The character of the king

Pastor Chuck Jacob preached a sermon recently on a particularly amazing portion of Isaiah 52 and 53. Much of Isaiah sees the future to the face of Jesus. And thanks to Handel, much of what Isaiah saw is put to soaring music as well as words of hope.

But. There is one small catch. Maybe two. First, Isaiah is thought to have been martyred for his prophecy, and second….

Jesus gives us hope by becoming our disfigurement. That is what Pastor Jacob describes–God made flesh and then made Calamity for us.

I often think about The Princess Bride Not only does Westley endure the unendurable in the quest for love, he then gives one of the most apt descriptions of disfigurement ever–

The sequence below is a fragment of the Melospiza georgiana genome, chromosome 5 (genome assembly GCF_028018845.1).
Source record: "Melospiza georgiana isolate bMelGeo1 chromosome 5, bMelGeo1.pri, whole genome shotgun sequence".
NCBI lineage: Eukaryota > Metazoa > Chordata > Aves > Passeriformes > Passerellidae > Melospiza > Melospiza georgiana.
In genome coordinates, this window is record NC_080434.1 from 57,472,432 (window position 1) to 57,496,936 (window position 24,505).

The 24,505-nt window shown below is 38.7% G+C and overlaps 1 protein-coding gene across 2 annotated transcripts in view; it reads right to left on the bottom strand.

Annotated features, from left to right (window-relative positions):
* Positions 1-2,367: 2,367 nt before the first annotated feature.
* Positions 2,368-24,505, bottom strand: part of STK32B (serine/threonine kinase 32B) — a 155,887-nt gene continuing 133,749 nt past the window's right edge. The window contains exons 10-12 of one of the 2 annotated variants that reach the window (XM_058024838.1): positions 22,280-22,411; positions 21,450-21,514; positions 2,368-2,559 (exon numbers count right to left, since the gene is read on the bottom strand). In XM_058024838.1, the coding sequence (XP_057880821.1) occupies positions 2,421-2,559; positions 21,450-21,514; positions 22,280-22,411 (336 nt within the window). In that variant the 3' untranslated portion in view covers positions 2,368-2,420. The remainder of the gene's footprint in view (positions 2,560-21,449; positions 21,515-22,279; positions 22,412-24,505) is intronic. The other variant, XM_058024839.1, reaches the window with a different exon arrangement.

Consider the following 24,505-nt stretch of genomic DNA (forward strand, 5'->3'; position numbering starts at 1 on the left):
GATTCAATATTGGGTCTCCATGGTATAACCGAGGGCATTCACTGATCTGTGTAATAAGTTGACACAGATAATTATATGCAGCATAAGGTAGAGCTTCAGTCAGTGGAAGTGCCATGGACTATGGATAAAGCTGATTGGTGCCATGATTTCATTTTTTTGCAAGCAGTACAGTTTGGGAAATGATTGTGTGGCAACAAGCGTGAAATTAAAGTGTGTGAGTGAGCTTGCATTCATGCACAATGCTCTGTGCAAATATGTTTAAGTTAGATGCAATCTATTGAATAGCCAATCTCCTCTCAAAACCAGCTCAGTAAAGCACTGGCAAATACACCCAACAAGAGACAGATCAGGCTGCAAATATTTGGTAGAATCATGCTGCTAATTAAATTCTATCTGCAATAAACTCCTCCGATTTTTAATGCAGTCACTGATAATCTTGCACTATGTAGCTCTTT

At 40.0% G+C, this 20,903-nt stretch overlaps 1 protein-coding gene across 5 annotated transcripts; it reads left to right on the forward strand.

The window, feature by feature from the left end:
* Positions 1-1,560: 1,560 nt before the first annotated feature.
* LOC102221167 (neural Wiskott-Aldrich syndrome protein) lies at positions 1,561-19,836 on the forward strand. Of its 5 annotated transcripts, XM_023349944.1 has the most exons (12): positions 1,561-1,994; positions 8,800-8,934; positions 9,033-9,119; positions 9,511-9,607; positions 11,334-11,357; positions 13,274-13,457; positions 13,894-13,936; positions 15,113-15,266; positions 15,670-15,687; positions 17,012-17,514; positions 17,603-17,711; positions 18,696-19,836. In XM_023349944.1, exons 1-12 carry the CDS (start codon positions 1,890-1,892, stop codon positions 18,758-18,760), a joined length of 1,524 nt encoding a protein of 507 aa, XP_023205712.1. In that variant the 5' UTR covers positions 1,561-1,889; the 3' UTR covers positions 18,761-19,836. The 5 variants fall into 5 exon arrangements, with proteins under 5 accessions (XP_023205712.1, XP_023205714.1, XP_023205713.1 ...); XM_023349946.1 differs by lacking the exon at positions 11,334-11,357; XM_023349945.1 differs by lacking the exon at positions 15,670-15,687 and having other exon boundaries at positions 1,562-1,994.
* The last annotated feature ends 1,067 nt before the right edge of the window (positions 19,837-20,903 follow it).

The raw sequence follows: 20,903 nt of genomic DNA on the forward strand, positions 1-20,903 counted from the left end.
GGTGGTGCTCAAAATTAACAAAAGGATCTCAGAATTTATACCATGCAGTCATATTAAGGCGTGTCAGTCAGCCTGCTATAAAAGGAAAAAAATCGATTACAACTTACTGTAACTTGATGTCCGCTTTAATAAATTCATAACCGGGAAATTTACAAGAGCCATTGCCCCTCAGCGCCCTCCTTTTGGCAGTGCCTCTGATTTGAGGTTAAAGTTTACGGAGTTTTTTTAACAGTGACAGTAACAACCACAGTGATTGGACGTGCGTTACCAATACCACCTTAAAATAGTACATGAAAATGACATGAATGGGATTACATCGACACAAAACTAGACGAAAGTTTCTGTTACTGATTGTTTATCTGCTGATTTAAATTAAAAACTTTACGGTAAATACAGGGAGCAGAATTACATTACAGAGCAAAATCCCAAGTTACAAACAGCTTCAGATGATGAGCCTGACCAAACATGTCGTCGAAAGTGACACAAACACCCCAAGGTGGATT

Wrong! Your ears you will keep and I will tell you why…so that…”Dear God, what is that thing?” will echo in your perfect ears. That is what “to the pain” means. It means I leave you in anguish, wallowing in freakish misery forever.

Tough stuff for a romantic fable, but an efficient echo of redemptive agony–Jesus became disfigured and unrecognizable as the real embodiment of the sin, filth, violence, and casual cruelty of Man. We, if we dare to look, see him as a monster as he dies for us. We fail to recognize the monstrous signature of our own clawing sins.

He goes to hell disfigured. But what would be a dreadful, eternal quietus for us is the force of redemptive power–him for us, God poured out for me.

Part 1 of 2

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